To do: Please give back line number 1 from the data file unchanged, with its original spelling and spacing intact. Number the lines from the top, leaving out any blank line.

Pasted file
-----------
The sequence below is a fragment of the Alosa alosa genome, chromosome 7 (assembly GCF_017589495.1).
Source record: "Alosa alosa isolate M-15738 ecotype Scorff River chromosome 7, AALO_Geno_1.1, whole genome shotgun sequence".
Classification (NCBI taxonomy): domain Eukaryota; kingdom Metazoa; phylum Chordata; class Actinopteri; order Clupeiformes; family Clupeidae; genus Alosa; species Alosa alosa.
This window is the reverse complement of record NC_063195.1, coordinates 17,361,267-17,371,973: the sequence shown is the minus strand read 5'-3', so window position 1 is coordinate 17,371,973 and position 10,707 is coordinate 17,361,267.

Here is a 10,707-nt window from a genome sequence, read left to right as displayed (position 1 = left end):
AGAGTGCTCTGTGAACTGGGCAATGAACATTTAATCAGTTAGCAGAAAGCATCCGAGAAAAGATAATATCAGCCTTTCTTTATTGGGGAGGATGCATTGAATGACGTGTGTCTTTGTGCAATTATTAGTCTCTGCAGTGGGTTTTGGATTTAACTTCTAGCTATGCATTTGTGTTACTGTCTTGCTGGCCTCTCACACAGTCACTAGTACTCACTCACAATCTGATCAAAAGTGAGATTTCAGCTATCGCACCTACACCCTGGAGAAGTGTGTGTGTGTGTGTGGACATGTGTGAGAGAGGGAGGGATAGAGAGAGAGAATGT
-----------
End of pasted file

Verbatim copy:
The sequence below is a fragment of the Alosa alosa genome, chromosome 7 (assembly GCF_017589495.1).